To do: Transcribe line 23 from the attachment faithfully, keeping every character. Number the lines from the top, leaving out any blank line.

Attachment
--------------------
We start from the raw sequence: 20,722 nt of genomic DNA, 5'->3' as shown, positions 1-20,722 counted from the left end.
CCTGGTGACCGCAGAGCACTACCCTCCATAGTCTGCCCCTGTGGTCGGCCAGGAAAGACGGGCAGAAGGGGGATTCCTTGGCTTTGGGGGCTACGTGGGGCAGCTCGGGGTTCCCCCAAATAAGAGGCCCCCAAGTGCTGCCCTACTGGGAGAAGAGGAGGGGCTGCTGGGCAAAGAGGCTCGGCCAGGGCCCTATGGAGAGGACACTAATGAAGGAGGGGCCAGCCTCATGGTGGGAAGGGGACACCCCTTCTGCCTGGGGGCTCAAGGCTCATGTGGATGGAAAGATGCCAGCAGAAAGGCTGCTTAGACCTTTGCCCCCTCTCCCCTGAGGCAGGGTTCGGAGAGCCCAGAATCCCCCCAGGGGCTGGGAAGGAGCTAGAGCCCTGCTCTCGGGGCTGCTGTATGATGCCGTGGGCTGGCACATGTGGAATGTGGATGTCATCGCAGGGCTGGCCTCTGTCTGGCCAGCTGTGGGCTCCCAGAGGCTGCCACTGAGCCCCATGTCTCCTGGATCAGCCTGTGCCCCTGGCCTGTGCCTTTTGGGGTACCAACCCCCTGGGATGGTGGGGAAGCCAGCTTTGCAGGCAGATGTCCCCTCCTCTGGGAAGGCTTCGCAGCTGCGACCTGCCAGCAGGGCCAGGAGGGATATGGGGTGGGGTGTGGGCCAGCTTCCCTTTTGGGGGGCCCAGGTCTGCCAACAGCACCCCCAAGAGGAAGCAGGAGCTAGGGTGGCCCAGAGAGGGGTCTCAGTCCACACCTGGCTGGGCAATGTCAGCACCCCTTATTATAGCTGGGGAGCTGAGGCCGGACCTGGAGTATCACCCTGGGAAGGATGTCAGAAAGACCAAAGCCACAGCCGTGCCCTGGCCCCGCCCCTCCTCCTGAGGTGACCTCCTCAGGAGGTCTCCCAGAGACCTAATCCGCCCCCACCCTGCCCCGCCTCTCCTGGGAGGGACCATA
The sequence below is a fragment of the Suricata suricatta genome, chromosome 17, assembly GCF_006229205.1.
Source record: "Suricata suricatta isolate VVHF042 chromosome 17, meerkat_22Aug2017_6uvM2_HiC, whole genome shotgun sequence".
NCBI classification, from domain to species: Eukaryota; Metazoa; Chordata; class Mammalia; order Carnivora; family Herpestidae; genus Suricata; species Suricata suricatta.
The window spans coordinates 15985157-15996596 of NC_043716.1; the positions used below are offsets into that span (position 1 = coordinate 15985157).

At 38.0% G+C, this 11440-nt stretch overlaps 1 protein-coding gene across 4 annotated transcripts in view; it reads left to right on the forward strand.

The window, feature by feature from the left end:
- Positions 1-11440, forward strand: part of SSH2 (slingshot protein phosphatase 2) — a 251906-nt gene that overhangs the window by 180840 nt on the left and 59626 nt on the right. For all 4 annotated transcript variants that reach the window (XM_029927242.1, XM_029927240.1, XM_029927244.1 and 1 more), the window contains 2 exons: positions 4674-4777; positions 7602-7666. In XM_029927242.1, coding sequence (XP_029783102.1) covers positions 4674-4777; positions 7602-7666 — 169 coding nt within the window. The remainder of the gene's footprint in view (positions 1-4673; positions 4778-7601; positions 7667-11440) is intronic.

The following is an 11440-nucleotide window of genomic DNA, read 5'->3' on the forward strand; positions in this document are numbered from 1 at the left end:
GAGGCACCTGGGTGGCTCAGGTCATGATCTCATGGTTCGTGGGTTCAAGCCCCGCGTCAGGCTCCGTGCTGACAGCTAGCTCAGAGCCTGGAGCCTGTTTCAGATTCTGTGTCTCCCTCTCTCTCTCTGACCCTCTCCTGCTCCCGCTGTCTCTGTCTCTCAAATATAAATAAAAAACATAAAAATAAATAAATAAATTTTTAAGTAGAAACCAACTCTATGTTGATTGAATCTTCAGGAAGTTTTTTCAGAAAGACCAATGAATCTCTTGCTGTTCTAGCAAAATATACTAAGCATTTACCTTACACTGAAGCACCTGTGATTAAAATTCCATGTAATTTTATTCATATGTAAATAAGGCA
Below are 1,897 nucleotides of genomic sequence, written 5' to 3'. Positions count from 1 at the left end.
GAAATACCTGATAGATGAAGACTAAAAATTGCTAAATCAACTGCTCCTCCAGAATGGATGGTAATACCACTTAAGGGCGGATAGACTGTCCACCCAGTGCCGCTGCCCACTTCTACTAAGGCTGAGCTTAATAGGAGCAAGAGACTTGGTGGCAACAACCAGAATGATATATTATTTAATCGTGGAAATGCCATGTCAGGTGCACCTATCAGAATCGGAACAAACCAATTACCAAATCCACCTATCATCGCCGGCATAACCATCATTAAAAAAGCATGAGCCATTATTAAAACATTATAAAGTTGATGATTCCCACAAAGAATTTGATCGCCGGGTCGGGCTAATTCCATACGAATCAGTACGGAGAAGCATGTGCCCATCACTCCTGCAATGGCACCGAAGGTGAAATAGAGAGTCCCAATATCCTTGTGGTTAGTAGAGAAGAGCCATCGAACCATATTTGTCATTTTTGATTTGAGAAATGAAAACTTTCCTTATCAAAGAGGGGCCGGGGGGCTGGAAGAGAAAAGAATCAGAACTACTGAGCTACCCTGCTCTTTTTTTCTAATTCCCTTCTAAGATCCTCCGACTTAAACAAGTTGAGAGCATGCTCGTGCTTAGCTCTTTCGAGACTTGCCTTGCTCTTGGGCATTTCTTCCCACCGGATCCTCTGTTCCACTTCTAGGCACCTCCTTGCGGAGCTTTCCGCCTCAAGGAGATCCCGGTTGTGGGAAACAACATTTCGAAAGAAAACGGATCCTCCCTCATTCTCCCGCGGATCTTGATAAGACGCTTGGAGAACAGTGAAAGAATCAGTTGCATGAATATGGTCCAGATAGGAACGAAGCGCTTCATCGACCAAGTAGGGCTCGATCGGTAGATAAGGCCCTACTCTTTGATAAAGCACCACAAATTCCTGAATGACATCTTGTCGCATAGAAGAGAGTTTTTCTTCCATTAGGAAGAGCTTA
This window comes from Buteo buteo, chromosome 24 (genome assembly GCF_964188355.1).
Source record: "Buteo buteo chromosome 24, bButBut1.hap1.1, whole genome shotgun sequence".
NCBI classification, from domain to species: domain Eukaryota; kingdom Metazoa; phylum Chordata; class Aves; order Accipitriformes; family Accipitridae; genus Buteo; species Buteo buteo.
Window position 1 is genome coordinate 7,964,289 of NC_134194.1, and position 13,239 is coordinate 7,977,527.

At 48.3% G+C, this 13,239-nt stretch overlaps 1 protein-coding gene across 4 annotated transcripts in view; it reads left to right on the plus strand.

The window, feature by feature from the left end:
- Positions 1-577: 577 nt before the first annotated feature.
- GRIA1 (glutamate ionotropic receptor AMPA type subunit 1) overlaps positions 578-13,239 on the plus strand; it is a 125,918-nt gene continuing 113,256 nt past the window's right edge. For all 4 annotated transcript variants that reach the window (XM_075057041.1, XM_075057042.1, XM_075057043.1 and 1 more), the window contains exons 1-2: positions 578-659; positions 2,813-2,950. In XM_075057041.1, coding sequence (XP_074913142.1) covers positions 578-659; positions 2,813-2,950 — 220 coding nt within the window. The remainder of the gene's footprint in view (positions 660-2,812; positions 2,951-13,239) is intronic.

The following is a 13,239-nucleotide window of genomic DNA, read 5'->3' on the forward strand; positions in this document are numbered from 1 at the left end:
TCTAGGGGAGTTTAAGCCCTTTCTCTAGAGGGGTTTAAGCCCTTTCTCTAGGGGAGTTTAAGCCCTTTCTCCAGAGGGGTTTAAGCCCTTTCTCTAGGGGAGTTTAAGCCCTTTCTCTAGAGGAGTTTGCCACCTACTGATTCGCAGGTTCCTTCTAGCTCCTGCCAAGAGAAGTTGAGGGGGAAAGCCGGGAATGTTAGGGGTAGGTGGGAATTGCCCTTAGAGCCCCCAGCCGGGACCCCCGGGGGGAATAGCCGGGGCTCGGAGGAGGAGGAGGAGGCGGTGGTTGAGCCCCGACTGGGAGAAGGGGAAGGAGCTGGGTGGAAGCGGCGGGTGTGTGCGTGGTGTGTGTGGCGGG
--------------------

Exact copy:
TCTAGGGGAGTTTAAGCCCTTTCTCTAGAGGGGTTTAAGCCCTTTCTCTAGGGGAGTTTAAGCCCTTTCTCCAGAGGGGTTTAAGCCCTTTCTCTAGGGGAGTTTAAGCCCTTTCTCTAGAGGAGTTTGCCACCTACTGATTCGCAGGTTCCTTCTAGCTCCTGCCAAGAGAAGTTGAGGGGGAAAGCCGGGAATGTTAGGGGTAGGTGGGAATTGCCCTTAGAGCCCCCAGCCGGGACCCCCGGGGGGAATAGCCGGGGCTCGGAGGAGGAGGAGGAGGCGGTGGTTGAGCCCCGACTGGGAGAAGGGGAAGGAGCTGGGTGGAAGCGGCGGGTGTGTGCGTGGTGTGTGTGGCGGG